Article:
Chicago Public Schools

Chicago Public Schools to Return to In-Person Learning Starting in January, District Says

The district cited "low incidence of school-based transmission at schools across the country, including private and parochial schools in Chicago

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Chicago Public Schools on Tuesday announced the district plans to return to in-person learning beginning in January.

Officials said students will learn remotely through the end of 2020 but pre-k and students in intensive and "moderate cluster classrooms" will begin in-person instruction starting on Jan. 11. Students in grades K-8 will resume in-person learning on Feb. 1.

High school students will continue to participate in remote learning and the district will evaluate in-person learning options for those students in 2021, officials said.

The district cited "low incidence of school-based transmission at schools across the country, including private and parochial schools in Chicago."

“While remote learning has allowed many of our students to continue their studies over the past eight months, the reality is that our Black and Latinx students, our youngest students and highest-need learners have not been equitably served,” Chicago Mayor Lori Lightfoot said in a statement. “The decision to begin in-person learning this January will restore their access to high-quality instruction and is the result of balancing our commitment to equity with our current public health situation. The health of our students, their families and our school communities remain our top priority, and we will continue to work closely with CPS and CDPH to ensure their safety as they transition back to the classroom.”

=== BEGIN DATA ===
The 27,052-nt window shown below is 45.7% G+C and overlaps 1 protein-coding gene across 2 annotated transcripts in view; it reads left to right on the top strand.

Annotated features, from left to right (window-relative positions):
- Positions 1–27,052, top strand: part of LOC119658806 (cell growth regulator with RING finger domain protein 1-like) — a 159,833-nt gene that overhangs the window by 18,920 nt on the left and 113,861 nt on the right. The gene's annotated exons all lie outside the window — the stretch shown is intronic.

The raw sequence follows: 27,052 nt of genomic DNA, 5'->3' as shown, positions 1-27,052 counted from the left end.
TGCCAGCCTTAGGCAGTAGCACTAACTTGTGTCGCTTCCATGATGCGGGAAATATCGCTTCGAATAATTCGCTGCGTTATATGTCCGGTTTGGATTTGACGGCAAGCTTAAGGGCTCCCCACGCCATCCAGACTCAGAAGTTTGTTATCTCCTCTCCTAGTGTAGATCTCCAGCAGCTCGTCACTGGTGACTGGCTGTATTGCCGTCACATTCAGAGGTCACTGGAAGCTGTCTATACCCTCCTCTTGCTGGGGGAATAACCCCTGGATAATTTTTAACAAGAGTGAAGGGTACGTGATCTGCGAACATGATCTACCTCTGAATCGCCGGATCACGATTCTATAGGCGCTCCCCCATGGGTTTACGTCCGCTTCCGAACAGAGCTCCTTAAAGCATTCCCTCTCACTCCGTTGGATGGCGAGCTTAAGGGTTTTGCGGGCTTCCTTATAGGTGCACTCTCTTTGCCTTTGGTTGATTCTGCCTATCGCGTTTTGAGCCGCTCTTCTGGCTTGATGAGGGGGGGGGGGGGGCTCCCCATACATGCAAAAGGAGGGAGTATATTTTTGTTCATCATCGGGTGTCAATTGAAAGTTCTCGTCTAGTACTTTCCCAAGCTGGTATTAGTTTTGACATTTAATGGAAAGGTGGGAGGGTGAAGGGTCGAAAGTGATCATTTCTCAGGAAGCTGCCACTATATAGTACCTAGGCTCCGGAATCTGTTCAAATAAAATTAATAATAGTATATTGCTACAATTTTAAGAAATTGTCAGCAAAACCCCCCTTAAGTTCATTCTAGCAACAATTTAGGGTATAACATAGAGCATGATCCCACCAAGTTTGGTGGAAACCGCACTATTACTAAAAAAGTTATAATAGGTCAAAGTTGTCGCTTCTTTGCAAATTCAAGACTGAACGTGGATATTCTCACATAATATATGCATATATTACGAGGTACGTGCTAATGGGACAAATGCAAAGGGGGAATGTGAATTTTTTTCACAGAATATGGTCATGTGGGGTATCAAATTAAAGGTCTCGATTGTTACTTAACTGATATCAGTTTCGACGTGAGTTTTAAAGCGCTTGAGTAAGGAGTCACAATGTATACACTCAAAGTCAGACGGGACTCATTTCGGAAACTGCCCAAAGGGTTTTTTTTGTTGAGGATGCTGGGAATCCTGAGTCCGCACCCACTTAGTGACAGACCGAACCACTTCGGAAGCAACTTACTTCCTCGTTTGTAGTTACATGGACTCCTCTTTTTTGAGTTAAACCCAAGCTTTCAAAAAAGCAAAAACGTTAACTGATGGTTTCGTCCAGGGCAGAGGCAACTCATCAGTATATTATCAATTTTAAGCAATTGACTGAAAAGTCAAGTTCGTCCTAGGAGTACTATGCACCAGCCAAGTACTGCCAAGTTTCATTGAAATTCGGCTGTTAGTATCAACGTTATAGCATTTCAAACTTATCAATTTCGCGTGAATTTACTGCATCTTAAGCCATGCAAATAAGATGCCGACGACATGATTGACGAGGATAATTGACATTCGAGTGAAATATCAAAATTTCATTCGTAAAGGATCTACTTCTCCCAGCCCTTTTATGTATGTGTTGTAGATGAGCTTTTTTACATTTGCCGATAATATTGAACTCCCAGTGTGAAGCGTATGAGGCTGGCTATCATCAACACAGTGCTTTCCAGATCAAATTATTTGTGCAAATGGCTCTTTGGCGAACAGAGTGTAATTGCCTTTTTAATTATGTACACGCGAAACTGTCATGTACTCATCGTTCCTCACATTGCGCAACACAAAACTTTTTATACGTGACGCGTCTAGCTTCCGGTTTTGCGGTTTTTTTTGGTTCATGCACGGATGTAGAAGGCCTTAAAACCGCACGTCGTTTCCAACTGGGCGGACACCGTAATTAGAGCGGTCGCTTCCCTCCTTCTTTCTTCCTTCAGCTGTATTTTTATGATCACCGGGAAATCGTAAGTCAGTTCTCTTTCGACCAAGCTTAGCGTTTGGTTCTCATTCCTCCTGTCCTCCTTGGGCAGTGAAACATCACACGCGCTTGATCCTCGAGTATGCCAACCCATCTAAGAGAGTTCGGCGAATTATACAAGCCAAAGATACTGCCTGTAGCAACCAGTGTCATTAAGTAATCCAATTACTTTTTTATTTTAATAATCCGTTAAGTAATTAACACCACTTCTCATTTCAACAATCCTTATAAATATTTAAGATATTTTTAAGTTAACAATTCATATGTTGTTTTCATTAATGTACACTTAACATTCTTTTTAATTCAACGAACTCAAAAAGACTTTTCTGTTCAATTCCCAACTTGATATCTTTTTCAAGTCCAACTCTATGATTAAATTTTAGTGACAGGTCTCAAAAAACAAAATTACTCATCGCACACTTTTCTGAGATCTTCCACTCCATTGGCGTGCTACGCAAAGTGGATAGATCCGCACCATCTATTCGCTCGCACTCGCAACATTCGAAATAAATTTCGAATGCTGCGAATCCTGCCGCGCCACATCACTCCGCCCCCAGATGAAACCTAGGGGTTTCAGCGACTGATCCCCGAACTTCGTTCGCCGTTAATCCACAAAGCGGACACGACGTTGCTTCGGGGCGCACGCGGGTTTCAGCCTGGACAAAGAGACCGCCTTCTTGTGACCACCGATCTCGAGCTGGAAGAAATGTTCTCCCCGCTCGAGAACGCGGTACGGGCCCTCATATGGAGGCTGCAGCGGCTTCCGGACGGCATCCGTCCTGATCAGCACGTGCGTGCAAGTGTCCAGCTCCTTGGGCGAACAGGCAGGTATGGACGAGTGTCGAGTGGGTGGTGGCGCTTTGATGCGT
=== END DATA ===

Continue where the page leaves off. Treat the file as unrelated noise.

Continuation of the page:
The district noted that while all of Illinois will soon be under Tier 3 mitigations imposed by the state due to a rising number of cases and hospitalizations, the new restrictions do not force schools in the state to close and leave the decision up to each individual district.

“It’s our moral imperative to do everything in our power to safely open schools beginning with our youngest and highest-needs learners, and the decision to re-open in January will ensure that Black and Latinx families — many of whom are essential workers and cannot ensure their children are fully supported through remote learning — have more equitable access to instruction this year,” CPS CEO Dr. Janice Jackson said in a statement. “While we are eager to open our doors as soon as possible, beginning in-person learning in January is the right decision because it will minimize learning disruption from planned breaks and allow time for students and staff to limit activity prior to resuming in-person learning.”

While classrooms will resume in January, CPS did suspend all high school sports beginning Friday.

"A limited group of sports — bowling, cheer, dance and boy’s swimming and diving —were previously permitted to move forward this winter, and these sports will remain suspended until the state determines they can move forward," the district said.